Could A Smart Ring Be An Early Warning System For The Coronavirus?
Wednesday, April 8, 2020
As the coronavirus pandemic increasingly puts health care and other essential workers at risk of infection, UC San Diego researchers have joined a nationwide study looking into whether a wearable device could be an early warning system for people who are getting sick.
When people go to the doctor they get their vital signs checked — like temperature and pulse — to help determine whether they are sick. But those signs only provide a snapshot of someone’s health at a particular point in time.
But what if someone’s vital signs could be tracked and recorded 24/7? That’s the idea behind a nationwide study of a ring that collects this information in real-time.
“A lot of the systems in your body, as they change — [like] when you eat or your hormones are having pulses throughout the day — that kind of thing it turns out affects your temperature,” said Benjamin Smarr a UCSD bioengineer and one of the researchers involved in the study.
“So when you have continuous temperature, instead of just knowing am I somewhere near 98 degrees or I have a fever, you can actually say, 'Is that structure the nice stable lapping waves of a healthy body ... or is it getting roiled up and a storm is coming?'”
Potential Tool For Essential Workers
The ring Smarr and his fellow researchers are working with was developed by Oura, a Finnish company. People who opt-in to the study wear the ring and allow their data to be collected by researchers at UC San Francisco. The data is then made anonymous and sent to UC San Diego for analysis. The device measures continuous temperature, heart rate, respiration rate and activity.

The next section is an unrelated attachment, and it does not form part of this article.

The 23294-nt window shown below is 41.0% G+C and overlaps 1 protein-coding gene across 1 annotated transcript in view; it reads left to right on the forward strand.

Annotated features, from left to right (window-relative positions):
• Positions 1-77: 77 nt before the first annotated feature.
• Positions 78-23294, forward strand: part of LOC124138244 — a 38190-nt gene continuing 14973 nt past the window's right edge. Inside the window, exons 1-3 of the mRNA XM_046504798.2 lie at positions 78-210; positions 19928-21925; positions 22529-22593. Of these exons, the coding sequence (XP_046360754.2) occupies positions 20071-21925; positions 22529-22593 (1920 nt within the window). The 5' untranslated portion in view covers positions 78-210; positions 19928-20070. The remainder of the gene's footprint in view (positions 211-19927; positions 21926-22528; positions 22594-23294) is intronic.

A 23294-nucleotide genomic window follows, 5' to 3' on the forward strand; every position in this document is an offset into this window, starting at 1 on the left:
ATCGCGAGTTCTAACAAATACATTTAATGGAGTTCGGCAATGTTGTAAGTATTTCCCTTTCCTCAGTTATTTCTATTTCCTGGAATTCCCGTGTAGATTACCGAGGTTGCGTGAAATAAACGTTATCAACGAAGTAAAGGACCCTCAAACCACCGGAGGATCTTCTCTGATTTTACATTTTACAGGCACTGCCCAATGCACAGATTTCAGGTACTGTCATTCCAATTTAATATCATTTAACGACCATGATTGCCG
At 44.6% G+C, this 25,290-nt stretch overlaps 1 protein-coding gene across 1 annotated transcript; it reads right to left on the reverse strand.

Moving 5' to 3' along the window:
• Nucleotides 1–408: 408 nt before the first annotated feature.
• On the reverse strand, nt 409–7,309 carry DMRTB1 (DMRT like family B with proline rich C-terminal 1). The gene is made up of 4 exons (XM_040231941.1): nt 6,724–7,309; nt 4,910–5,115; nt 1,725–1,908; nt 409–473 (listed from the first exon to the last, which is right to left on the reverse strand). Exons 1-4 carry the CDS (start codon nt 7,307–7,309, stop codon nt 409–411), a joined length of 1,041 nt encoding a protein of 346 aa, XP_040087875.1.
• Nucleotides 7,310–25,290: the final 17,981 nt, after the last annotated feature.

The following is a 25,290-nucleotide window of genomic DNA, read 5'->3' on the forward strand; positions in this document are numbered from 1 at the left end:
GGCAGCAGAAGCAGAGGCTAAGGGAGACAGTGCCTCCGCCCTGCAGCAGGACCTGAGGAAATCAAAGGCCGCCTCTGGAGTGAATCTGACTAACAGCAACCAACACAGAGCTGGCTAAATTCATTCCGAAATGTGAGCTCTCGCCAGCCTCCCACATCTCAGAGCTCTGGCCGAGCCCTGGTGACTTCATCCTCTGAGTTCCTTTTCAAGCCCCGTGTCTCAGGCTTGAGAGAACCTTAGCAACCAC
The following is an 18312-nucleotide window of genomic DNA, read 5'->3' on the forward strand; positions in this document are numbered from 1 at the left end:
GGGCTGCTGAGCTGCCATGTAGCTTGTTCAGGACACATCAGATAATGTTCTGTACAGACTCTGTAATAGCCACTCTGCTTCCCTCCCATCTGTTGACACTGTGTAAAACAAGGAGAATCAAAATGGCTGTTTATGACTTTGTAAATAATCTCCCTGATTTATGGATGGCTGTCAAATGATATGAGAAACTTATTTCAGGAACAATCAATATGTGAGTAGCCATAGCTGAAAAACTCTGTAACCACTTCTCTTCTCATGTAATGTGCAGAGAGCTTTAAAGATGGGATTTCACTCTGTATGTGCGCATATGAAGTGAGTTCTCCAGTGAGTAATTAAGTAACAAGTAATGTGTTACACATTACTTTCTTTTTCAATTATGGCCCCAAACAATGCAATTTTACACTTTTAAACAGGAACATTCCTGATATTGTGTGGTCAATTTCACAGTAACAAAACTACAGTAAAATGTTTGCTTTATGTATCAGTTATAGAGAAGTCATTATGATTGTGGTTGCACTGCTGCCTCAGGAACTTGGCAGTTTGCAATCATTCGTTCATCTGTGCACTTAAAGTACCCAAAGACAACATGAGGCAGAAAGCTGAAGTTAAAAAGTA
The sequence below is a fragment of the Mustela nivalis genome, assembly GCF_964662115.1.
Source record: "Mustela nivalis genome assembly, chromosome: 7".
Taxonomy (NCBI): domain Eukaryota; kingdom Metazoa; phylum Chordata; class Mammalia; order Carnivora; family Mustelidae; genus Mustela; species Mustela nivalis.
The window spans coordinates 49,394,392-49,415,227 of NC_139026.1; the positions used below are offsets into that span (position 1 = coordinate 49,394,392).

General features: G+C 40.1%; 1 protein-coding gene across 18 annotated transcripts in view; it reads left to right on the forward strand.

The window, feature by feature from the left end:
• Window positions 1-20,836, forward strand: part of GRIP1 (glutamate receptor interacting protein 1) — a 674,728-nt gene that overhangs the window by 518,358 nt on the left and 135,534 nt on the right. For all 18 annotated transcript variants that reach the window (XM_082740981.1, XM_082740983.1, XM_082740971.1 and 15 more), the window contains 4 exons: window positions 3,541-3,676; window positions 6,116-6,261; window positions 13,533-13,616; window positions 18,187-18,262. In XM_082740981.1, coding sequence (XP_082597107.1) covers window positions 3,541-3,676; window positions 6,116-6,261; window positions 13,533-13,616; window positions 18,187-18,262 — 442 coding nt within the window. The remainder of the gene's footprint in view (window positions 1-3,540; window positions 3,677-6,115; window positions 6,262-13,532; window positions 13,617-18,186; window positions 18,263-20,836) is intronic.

The Santa Clara Valley Medical Center in San Jose received a thousand ring kits. Marco Lee, a neurosurgeon there, said the rings could be particularly valuable for the fight against COVID-19, which can take days to show symptoms.
“A lot of symptoms in COVID19 has been reported to be very mild… sometimes we work long hours,” Lee said. “Wearing the Oura ring could spot some temperatures you may not notice, and that could hopefully prompt the person to take their symptoms more seriously.”
Already tens of thousands of people have opted-in to the study and many are health care workers.
More Work Ahead
Lee said the obvious challenge with the study is that it’s still ongoing, and it’s not clear whether the ring actually works as researchers hope. The other challenge is that there is still so much to learn about the novel coronavirus. So it might be difficult to map early symptoms to a novel coronavirus diagnosis.
But with the entire world in the grip of this pandemic, the more data the better, Lee said.
“Obviously a study in these few months is unique. I haven’t seen a pandemic personally in my whole career. But, this may not be the last pandemic I will see in my career,” he said. “So if we have more data to show how we can minimize deaths that’s great. But this unique time is something we need to grasp and do as many studies as possible.”
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